K took me out for dinner on Wed night (tapas, very nice especially the salt cod croquettes) and then we went to our local pub for a nightcap. The Kirribilli Hotel is a bit of a dive but it's bearable. We found ourselves a corner in the outdoor bit, but as far away from all the smokers as possible. Someone had left a pile of papers on the table near us so we went to move them, when we realised that said pile of papers was an inside report on the state of the Australian market & economy, prepared by one of the main financial services companies here (I won't name them in case I get sued!)
It was fascinating stuff, particularly the assessment of the reality of the economic outlook at the moment. Their main view seemed to be that despite the media doom mongering, actually the worst is probably over, or almost over (or to put it another way, it will be back to 'business as usual' fairly soon. A few choice quotes:
"Nice to see the green starting to sprout in more and more places - and more and more minds. So far most seem to regard this ferocious rally in equities and risky assets as bear market rally, but one or two starting to explore the possibility that it might be for real."
"Among the developed economies, the UK is arguably showing the most sprouting, with many indicators taking a turn for the better, including all the ISM type indicators and now, a number of them from the housing world."
"Though the newsflow around job losses continues to escalate and the unemployment rate is now clearly ratcheting higher, this was offset by a number of positives since the last survey period...While our expectations for the unemployment rate to gap-up rapidly in the coming months will put renewed pressure on confidence, it is worth noting the signal the confidence index is now sending. Should confidence maintain these levels it would imply the beginning of a recovery in spending or at the very least a surge in spending on the back of the stimulus. We continue to favour a gradual recovery in consumption over the remainder of the year."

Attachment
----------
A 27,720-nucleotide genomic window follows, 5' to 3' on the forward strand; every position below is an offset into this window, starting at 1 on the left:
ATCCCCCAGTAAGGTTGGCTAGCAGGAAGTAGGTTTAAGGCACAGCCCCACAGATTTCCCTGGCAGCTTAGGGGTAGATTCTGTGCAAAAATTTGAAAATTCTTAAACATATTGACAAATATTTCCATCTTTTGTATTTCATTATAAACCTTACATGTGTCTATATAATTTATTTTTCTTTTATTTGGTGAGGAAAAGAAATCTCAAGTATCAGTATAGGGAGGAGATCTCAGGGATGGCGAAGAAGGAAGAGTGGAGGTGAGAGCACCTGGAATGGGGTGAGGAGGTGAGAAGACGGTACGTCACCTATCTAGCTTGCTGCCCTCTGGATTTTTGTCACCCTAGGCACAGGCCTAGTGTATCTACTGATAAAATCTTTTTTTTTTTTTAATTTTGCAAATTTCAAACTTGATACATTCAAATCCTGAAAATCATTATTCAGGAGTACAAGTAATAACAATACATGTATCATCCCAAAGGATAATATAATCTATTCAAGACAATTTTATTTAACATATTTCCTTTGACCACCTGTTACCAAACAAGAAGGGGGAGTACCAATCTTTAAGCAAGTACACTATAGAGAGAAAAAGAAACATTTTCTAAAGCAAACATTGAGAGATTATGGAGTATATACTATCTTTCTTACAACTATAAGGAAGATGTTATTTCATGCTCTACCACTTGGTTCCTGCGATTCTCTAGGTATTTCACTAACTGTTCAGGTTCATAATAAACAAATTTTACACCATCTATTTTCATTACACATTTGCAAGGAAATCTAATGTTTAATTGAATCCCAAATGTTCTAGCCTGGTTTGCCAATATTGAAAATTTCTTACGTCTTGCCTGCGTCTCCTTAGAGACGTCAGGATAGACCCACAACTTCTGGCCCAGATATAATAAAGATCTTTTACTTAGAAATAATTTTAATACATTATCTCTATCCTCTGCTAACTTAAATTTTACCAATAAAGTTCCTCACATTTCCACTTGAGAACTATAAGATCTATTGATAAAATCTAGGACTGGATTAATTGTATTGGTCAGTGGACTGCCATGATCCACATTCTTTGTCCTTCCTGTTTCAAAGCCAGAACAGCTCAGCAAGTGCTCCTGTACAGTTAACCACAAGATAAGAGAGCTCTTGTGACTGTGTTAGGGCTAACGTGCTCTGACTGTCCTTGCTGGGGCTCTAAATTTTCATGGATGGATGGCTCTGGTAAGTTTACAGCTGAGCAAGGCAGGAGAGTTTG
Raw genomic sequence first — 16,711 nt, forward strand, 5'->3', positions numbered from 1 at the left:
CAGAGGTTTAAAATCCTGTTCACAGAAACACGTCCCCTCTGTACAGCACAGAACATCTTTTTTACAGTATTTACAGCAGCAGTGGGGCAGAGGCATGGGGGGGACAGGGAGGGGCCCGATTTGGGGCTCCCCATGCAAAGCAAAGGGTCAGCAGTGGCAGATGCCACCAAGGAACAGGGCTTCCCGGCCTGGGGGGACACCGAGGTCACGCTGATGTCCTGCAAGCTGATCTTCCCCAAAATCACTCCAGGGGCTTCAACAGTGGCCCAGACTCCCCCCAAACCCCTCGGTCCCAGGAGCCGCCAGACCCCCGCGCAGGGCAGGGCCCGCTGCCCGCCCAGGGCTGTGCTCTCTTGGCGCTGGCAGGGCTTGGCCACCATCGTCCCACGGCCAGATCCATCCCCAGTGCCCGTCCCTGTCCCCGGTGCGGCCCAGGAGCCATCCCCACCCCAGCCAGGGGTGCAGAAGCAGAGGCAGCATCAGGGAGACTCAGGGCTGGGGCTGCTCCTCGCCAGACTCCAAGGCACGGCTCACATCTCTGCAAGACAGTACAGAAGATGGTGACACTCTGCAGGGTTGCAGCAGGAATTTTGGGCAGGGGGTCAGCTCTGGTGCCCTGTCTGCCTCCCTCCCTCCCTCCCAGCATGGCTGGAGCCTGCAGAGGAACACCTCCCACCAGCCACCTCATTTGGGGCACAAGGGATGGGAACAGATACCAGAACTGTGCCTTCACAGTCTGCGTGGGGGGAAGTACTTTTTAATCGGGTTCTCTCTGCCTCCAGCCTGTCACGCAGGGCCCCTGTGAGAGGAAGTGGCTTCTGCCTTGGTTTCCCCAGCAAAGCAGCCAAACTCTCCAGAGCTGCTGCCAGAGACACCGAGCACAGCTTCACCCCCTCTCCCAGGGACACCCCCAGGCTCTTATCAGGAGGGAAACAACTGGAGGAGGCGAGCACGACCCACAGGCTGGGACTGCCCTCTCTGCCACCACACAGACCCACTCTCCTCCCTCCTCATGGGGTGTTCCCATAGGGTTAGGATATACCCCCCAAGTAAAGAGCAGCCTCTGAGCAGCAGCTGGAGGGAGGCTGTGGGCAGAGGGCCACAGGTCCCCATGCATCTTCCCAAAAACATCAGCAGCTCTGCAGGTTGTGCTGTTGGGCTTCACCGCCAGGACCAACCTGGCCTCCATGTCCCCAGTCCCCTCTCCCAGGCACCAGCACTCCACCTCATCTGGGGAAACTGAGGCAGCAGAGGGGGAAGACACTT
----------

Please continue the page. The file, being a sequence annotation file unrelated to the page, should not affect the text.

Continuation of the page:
On housing, "We continue to expect a second half 2009 recovery. Initially a first-home buyer phenomena the increased willingness of individuals to take on more debt is broadening to other owner-occupiers. Residential investors are now the only major category that continue to moderate their exposure to debt (probably reflecting the fact that cashed-up first home buyers are outbidding investors for a largely static housing stock.)"
I find all of this really fascinating, particularly the role that perception plays in confidence - people's job insecurity is palpable at the moment even though, in reality, Australia still relies significantly on inward migration of labour to keep its economy going. Unemployment is rising but as always, the people who are worst hit by that are the people who were already unemployed and were struggling to get into the labour market - the hard core few hundred thousand people in Australia without skills, qualifications, work experience, who have almost zero chance of getting a job without significant support. The housing market may be stagnating but again, the people who are worst hit are those who are homeless or vulnerable to homelessness - as competition for housing stock increases, those on the margins are squeezed even further out. This has been a recession for the middle classes and while I wish no-one any harm, I do find it hard to feel too much sympathy for people who see the value falling on their 4 bedroom, 2 bathroom, 2 car space detached house in the suburbs. Similarly, I've just read that 60,000 people in the City of London have lost their jobs in the last 18 months. How many of those people are now sailing round the Med or using their huge cash windfalls from the good times to do something else, and how many are genuinely facing long-term hardship. I wonder. Meanwhile millions of migrant workers in the Gulf are losing their low-paid, long-hours, menial jobs building temples to greed for rich Westerners visiting Dubai and are arriving back in their poor home countries by the planeload to a life of poverty.
But hey, the green shoots are sprouting - people will soon get back to borrowing to consume in their merry way and we'll all go back to normal.
Our economic system is built on mass exploitation of people at the bottom - always has been and looks like it always will be. What's the alternative - answers on a postcard, or at least on a blog comment please...